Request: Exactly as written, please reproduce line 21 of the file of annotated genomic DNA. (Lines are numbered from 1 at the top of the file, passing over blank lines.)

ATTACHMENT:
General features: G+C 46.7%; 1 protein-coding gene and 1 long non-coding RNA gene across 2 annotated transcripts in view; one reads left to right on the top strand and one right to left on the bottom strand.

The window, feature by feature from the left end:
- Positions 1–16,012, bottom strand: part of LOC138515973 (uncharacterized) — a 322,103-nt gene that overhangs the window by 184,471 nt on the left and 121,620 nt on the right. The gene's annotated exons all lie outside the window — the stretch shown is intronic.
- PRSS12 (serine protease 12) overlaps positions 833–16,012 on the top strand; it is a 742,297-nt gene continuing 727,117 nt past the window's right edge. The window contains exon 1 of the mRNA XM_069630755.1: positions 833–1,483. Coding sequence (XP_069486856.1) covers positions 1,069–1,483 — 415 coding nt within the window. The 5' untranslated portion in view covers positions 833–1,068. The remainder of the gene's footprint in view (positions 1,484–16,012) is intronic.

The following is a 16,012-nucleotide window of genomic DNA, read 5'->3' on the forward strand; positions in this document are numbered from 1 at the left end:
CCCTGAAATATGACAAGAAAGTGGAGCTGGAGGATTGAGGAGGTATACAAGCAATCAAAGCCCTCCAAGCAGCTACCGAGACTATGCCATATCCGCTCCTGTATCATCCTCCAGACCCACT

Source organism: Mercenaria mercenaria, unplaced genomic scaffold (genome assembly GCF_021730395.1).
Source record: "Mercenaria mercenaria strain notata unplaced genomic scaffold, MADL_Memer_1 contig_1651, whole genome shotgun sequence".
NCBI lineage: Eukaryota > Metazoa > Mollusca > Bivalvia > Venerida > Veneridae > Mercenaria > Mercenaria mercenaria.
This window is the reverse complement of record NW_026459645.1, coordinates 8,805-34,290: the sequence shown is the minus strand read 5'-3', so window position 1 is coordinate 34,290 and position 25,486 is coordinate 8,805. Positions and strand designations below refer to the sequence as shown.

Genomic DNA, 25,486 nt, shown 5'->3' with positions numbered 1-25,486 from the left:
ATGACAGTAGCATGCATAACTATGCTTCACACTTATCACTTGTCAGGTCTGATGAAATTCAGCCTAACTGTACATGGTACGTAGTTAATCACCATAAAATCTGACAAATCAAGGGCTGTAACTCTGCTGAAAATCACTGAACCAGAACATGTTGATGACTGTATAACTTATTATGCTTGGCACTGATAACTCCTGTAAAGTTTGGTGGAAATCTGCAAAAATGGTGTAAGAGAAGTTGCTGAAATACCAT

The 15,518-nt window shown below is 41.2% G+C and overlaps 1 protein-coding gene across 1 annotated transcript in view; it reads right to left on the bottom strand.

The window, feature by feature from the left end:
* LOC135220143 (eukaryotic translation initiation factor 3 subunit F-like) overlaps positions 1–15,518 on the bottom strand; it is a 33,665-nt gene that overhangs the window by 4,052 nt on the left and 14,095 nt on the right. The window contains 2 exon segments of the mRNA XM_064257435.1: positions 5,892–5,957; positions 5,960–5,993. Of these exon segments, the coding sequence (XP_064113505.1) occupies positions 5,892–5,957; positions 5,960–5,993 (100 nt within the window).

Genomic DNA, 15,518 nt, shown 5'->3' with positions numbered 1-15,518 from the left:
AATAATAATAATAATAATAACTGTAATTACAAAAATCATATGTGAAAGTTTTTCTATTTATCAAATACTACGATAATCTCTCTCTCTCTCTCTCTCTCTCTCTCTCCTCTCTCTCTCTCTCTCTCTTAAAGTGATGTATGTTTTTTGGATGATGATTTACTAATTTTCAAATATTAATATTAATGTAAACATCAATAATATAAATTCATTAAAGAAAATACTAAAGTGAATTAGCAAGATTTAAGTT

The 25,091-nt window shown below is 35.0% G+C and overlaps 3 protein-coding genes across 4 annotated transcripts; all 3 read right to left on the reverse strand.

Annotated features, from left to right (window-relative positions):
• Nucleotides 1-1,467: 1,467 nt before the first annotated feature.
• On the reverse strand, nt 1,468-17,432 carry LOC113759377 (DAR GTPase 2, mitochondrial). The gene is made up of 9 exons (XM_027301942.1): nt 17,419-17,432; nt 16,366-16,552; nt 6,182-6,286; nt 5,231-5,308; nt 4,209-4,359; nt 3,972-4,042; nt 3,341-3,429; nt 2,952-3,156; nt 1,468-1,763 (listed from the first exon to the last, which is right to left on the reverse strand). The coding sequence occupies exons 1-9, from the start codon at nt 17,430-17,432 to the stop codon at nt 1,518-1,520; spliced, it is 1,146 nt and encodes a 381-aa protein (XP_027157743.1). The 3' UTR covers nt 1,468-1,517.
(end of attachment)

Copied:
• On the reverse strand, nt 1,468-17,432 carry LOC113759377 (DAR GTPase 2, mitochondrial). The gene is made up of 9 exons (XM_027301942.1): nt 17,419-17,432; nt 16,366-16,552; nt 6,182-6,286; nt 5,231-5,308; nt 4,209-4,359; nt 3,972-4,042; nt 3,341-3,429; nt 2,952-3,156; nt 1,468-1,763 (listed from the first exon to the last, which is right to left on the reverse strand). The coding sequence occupies exons 1-9, from the start codon at nt 17,430-17,432 to the stop codon at nt 1,518-1,520; spliced, it is 1,146 nt and encodes a 381-aa protein (XP_027157743.1). The 3' UTR covers nt 1,468-1,517.